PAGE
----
Buncombe County is in Appalachia, Durham County is in the central part of the state in a racially and ethnically diverse urban area in which several universities are located, and New Hanover County is in an urban area on the Atlantic coast (Figure). We selected these counties to represent different geographic regions of North Carolina and to expand the demographic diversity of the data used to study retailer adherence. These 3 counties also represent a subset of North Carolina counties that have higher-than-average cancer rates and have been identified as priority counties by the University Cancer Research Fund.
North Carolina is one of 12 states that do not license tobacco retailers (18), and thus the state does not have a comprehensive list of tobacco retailers. We identified all tobacco retailers in the 3 counties by consulting and verifying data from ReferenceUSA (19) and adding new retailers as we worked in the field. We used 10 North American Industry Classification System (NAICS) codes (20) to identify potential tobacco retailers in the following categories: supermarkets or grocery stores; gas and convenience stores; convenience stores; pharmacies and drug stores; tobacco stores; warehouse clubs and supercenters; news dealers and newsstands; beer, wine, and liquor stores; discount department stores; and other gas stations. We used the same NAICS store type codes used by ReferenceUSA and verified these codes in the field; we assigned codes to additional retailers identified according to NAICS definitions. Using a handheld Garmin GPSMap 60Cx (Garmin International, Inc, Olathe, Kansas), we ascertained a global positioning system (GPS) fix for each retailer near its front door. We identified 671 tobacco retailers in 3 counties and selected 347 for audit through stratified random sampling proportionate to the number of retailers in each county. During the audits, we excluded 14 retailers for the following reasons: 3 were out of business, 7 did not sell tobacco to consumers, and 4 could not be located. Of the 333 remaining eligible retailers (ie, stores verified as in business and selling tobacco to consumers), we were able to ascertain geographic and demographic characteristics, but 9 were not audited: 5 refused to be audited, 2 audits were not completed because of safety considerations, and 2 retailers were not visited because of an auditor error. Thus, we obtained complete audit data for 324 retailers, a completion rate of 97% of eligible retailers and 93% of retailers in the sample.
Figure. Three counties in North Carolina included in a study on retailer adherence to provisions of The Family Smoking Prevention and Tobacco Control Act.
We developed an observational audit protocol that included measures of exterior and interior advertising and marketing similar to measures assessed in other studies (21–23); we also developed new measures. We focused on dichotomous measures, because these measures are more reliable in assessments by independent raters than subjective measures or measures of quantity or proximity (24).
We assessed adherence to the 12 point-of-sale provisions of the Tobacco Control Act that had been implemented at the time of the study. We categorized a retailer as adherent if the retailer met all of the following requirements (each corresponding to one of 12 provisions): 1) no sales of flavored cigarettes (excluding menthol); 2) no sales of cigarettes with such labels as “light,” “low tar,” “mild,” “ultra light,” and others (ie, modified-risk products); 3) no self-service for cigarettes or smokeless tobacco; 4) no tobacco vending machines; 5) no sales of loose cigarettes; 6) no sales of smokeless tobacco in less than a full package; 7) no audio or 8) video advertisements that have sound effects, music, or color; 9) no gifts with purchase; 10) no availability of gift catalogs; 11) no sales of branded nontobacco products; and 12) no promotion of tobacco brand–name event sponsorship. We classified retailers that did not adhere to 1 or more provisions as nonadherent. When a retailer sold modified-risk–labeled cigarettes, auditors recorded the brand name of all such cigarettes.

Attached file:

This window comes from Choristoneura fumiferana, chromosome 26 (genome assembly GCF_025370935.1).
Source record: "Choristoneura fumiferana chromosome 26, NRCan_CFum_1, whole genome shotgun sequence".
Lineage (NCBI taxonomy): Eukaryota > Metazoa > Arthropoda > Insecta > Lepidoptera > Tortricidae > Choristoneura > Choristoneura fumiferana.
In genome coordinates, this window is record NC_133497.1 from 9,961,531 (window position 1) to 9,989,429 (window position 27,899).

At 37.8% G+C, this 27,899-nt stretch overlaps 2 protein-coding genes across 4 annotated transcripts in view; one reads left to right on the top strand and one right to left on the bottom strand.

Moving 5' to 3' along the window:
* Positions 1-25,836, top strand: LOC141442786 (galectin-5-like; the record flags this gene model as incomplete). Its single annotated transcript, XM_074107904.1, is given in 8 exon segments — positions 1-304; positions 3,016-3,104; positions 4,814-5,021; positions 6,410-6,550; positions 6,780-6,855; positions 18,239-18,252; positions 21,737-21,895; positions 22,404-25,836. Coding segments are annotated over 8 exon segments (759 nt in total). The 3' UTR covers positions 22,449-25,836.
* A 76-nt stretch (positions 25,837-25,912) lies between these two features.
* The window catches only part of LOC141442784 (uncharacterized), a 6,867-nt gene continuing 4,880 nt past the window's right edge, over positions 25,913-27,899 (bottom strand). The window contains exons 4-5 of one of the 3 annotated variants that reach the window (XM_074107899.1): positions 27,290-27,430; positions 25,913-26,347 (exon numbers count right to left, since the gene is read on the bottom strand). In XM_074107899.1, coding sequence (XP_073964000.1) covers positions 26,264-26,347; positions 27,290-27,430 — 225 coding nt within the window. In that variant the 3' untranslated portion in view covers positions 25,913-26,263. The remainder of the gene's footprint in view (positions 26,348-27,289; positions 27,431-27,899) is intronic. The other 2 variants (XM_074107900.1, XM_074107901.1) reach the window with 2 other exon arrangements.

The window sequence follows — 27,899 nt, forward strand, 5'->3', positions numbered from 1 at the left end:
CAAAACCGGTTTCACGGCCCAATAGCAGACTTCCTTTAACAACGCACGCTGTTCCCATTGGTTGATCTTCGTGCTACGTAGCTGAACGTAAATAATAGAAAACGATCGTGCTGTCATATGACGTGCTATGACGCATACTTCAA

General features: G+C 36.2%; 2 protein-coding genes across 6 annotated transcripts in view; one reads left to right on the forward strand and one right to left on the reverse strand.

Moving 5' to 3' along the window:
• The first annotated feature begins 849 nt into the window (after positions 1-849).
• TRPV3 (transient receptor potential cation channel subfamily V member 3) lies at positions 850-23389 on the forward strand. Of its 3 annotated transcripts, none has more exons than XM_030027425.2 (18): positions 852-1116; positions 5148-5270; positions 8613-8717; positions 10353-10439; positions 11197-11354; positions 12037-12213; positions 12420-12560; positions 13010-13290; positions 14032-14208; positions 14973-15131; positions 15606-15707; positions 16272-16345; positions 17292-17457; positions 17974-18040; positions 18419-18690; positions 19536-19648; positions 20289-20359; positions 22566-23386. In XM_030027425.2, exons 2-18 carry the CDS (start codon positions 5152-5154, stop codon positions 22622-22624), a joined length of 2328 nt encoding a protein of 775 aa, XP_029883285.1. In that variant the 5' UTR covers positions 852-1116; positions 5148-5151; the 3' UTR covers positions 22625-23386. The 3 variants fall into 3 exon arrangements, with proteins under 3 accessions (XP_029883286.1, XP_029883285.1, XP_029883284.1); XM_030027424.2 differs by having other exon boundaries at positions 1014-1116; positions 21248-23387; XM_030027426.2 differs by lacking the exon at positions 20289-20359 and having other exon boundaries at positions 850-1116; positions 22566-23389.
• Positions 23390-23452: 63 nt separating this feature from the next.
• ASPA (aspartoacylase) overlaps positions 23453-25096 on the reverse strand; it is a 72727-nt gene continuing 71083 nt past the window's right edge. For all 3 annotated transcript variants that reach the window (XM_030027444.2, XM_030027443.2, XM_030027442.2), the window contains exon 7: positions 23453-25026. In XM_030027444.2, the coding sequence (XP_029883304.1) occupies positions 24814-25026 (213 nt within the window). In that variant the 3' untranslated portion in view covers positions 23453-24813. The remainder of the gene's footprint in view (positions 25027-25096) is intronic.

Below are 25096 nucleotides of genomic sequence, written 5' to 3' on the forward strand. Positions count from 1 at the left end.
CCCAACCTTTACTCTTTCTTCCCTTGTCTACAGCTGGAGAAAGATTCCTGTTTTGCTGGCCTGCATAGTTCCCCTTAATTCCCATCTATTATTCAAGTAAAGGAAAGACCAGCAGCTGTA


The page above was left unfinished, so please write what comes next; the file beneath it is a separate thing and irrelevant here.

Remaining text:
We assessed proximity of retailers to schools by using the retailer’s GPS position and county records of public K–12 school parcels. We created a dichotomous measure to code retailers as more than 1,000 feet from or within 1,000 feet of a school parcel boundary.
We defined neighborhoods as census tracts (25). Using a geographic information system (ArcGIS [Esri, Redlands, California]), we linked the retailer GPS position (latitude and longitude) to the following neighborhood characteristics: the percentage of black residents and the percentage of Hispanic residents, derived from 2010 US census data (26); the percentage of families living below federal poverty guidelines, based on the 2006–2010 American Community Survey (27) 5-year estimates; the percentage of residents who have a bachelor’s degree or more (27); and percentage of the population residing in rural areas, defined as fewer than 2,500 people in a given area (26). We obtained data on county smoking rates from the North Carolina State Center for Health Statistics (28).
For the audit phase, we trained 2 or 3 master’s degree–level data collectors per county through a day-long didactic and hands-on session conducted in retailer locations (a grocery store, a pharmacy, and a tobacco store) in a county not selected for the study. As part of a larger study on food, tobacco, and physical activity environments, 2 data collectors visited each retailer, but only one conducted the tobacco audit. We conducted all retailer audits electronically using data collection forms programmed in Pendragon (Pendragon Software Corporation, Buffalo Grove, Illinois) on an iPod touch (Apple Inc, Cupertino, California). We regularly reviewed data, which were uploaded to a secure central database.